France in America/La France en Amerique Joint collaboration between Library of Congress (US) and National Library of France. default.htm (French)

Early Canada On-line A service of the National Archives in Canada, this includes primary and secondary published works in full text.

The Champlain Society See digital collection for a wide range of journals, books, and primary sources.

The Jesuit Relations Full text copies of letters by Jesuit missionaries.

American Journeys Excerpts of accounts of early American exploration and settlement.

Center for French Colonial Studies/Centre pour l'etude du pays des Illinois. department_site/cfcs/

French Canadian Heritage Society of Michigan Website has articles published in their journal and other information, especially for genealogical research.

HST 495: Capstone in European History (4 credits): French Colonies in North America

Professor Sara Chapman

Oakland University

College of Arts and Sciences

Department of History

Catalog Description: In this capstone course students investigate topics in European history in a seminar setting. Under the guidance of the faculty leader, substantive issues, research techniques and historiographical problems will be considered as the student prepares a research paper to be submitted at the conclusion of the course.

Course Objective: Students will produce an original research paper, based on primary and secondary sources. Research topics and questions must be tied to the history of French explorations and colonies in North America or "New France" from the 1500s to the loss of the territories as a result of defeat in the Seven Years' War(1756-1763). Course readings, discussions, and assignments will provide the practical, theoretical, methodological, and historiographical background for students to complete the project.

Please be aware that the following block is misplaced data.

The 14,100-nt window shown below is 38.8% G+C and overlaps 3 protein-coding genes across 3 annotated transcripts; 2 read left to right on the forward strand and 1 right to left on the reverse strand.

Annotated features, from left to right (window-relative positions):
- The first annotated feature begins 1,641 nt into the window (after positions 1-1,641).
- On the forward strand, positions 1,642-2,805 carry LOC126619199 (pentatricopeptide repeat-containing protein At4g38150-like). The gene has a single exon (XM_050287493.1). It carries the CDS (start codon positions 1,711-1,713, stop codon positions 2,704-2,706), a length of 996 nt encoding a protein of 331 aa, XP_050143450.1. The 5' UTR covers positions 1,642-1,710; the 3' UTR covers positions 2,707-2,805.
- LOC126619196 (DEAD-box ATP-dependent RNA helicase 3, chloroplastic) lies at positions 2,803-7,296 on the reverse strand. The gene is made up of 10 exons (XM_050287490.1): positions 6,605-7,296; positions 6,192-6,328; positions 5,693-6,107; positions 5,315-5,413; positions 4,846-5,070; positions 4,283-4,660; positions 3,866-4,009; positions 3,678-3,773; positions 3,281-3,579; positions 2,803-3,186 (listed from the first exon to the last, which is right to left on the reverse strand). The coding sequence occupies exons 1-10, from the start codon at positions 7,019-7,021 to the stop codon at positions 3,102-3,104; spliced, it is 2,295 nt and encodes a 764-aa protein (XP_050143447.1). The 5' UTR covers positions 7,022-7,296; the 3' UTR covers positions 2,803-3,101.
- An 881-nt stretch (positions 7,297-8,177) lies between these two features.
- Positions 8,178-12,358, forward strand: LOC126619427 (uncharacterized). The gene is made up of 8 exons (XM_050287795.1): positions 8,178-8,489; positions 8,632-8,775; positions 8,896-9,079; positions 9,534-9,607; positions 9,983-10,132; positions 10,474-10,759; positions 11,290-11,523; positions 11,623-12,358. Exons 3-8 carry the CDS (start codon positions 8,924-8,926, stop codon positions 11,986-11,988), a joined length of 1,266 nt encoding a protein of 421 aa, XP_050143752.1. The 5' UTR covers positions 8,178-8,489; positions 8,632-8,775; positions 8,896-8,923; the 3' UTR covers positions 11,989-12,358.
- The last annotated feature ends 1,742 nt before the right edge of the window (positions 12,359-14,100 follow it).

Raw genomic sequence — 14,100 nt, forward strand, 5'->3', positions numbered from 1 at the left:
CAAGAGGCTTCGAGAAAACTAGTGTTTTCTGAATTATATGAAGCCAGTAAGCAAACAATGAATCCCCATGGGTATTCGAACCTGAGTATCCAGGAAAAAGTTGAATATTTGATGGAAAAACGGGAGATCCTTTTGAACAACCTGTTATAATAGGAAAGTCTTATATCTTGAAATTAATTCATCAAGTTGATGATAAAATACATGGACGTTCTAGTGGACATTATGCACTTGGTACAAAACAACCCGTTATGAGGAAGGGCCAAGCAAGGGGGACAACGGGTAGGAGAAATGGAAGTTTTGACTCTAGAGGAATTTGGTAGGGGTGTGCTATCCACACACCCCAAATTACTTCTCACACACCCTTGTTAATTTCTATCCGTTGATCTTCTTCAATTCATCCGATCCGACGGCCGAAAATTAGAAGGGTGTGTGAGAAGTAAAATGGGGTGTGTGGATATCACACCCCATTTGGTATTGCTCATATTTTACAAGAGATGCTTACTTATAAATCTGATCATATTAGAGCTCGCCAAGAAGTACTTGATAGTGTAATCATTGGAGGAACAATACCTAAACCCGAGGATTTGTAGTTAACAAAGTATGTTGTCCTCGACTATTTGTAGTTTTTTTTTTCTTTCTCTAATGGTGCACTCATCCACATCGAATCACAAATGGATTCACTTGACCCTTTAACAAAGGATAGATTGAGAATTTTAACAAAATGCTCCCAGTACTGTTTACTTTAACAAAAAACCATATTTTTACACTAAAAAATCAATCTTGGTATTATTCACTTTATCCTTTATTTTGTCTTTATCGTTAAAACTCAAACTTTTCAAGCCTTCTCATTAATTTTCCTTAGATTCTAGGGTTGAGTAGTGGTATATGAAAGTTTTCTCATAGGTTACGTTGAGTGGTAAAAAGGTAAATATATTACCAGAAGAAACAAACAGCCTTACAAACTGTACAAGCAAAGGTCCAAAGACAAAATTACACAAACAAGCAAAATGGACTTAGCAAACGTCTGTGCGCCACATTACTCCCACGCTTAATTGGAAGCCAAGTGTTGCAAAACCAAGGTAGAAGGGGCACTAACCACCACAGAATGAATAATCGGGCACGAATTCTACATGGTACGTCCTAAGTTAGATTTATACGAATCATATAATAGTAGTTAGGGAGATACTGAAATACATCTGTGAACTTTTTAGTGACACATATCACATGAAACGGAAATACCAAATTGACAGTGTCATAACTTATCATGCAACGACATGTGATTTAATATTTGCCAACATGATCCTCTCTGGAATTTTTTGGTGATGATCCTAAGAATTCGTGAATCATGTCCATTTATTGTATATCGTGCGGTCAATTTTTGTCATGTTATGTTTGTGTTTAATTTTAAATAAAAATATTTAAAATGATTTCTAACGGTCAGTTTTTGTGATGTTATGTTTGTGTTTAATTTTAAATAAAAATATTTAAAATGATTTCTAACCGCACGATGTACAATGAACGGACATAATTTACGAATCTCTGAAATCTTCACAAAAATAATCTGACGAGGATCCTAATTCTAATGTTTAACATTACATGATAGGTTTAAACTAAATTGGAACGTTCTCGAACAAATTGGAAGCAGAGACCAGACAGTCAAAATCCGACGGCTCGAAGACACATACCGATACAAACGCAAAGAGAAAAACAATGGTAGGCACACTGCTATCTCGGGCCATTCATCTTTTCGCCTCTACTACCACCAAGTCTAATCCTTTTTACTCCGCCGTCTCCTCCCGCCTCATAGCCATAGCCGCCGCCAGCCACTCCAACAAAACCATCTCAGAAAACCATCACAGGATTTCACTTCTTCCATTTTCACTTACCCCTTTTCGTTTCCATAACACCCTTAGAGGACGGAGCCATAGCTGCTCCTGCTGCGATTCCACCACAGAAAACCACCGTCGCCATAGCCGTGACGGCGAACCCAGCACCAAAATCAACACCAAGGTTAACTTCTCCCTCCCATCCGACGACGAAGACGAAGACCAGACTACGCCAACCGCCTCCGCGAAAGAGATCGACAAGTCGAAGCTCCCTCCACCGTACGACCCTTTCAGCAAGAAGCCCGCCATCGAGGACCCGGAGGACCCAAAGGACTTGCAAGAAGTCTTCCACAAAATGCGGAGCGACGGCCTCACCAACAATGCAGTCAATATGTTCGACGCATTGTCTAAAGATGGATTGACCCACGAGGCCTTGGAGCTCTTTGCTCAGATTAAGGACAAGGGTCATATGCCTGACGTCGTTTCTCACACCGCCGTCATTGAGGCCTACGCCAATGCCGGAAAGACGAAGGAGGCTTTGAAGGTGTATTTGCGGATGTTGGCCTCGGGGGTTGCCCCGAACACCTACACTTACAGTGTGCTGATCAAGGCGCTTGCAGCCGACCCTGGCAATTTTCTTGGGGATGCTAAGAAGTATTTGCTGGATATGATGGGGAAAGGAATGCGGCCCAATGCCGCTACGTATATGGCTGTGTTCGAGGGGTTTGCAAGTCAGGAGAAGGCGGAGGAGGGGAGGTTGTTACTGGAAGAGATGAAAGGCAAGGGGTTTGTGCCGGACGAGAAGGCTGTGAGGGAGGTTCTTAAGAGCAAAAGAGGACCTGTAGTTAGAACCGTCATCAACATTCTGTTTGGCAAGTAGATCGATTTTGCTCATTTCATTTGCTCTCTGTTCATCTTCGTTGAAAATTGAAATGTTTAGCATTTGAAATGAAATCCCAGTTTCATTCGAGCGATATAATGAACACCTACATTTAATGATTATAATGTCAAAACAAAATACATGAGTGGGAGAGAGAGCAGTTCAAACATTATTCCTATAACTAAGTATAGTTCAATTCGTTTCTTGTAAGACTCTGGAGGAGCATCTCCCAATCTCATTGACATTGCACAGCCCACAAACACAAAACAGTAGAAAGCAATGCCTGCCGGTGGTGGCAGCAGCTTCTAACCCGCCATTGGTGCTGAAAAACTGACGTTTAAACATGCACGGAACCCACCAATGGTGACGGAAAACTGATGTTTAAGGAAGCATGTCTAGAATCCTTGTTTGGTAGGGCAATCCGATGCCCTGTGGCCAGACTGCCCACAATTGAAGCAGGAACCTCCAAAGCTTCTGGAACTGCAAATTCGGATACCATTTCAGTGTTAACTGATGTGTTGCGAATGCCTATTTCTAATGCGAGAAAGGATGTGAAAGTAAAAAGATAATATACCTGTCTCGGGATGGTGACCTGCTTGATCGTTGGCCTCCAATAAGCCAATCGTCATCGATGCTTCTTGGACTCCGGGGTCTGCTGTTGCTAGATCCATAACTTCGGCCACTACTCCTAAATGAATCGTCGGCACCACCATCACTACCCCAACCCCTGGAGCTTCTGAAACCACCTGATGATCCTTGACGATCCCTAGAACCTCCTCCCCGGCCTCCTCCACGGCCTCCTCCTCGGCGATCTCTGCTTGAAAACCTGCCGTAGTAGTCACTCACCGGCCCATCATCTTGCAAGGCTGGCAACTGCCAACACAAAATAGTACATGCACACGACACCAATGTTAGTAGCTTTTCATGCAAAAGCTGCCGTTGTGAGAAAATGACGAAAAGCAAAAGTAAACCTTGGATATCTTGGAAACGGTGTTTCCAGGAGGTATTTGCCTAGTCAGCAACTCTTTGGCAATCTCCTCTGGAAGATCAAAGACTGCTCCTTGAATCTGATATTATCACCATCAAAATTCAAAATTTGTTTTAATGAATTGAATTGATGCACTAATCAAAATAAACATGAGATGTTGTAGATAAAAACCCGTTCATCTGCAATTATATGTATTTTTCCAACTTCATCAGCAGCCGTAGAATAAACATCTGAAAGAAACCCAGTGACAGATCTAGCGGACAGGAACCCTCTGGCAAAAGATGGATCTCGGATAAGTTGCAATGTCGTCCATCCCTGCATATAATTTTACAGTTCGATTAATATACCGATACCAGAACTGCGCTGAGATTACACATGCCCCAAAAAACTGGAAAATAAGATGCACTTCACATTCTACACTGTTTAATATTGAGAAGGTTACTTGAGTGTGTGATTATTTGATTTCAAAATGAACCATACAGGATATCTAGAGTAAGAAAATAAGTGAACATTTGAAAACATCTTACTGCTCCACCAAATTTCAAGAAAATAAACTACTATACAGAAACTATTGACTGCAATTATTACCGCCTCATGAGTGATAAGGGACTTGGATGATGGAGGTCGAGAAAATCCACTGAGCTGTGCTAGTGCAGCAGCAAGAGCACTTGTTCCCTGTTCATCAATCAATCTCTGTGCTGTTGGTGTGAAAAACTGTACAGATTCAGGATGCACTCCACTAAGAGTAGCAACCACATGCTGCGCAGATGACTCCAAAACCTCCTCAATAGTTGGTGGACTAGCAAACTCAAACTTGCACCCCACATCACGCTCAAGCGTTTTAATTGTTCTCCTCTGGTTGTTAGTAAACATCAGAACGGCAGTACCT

Class discussion and participation: The first half of the course will consist of seminar-style discussions of assigned readings. These readings and the discussions provide essential background information you will need to complete the individual research projects.

Research Practicum: Students will be required to turn these assignments on the dates indicated on the syllabus below. These allow me to give feedback on research projects throughout the semester and assess progress.

Final Research Paper: "Grading Criteria for Capstone Papers," found on the course website, outlines the specific guidelines used to evaluate the draft and final papers. Students must get the instructor's approval in writing, of their chosen topic for the paper. The research paper should have a clearly stated, original main thesis or argument, historiographic overview (literature review), and supporting material from primary and secondary sources. Research papers will be graded on the basis of content (strength of argument, use of sources, treatment of themes, historiographic overview) and mechanics (organization, clarity, grammar, punctuation and spelling).

Required books for the course:

W.J. Eccles, The Canadian Frontier, 1534-1760 (University of New Mexico Press, 1969 or 1983)

Richard White, The Middle Ground (Cambridge University Press, 1991)

Allan Greer, The People of New France (University of Toronto, 1997)

Mark T. Gilderhus, History and Historians (Prentice Hall, 2009)

William Kelleher Storey, Writing History: A Guide for Students (Oxford University Press, 2003)

Kate Turabian, ed., A Manual For Writers of Research Papers, Theses, and Dissertations, 7th edition (University of Chicago, 2007)

Final grade for the course:
Discussion and participation in seminar    20%
Citation Quiz &Research Practicum 1-8      30%
Final Draft of Research Paper              50%

TOTAL                                     100%

Schedule for course:

Week 1 Introduction to course and course resources

Week 2 TARGET FOR PAPER: Explore possible topics and research questions.


"Traditional" Political History of New France:

Eccles, The Canadian Frontier, chapters 1-6 (copy on reserve at Kresge and available as electronic book at Kresge)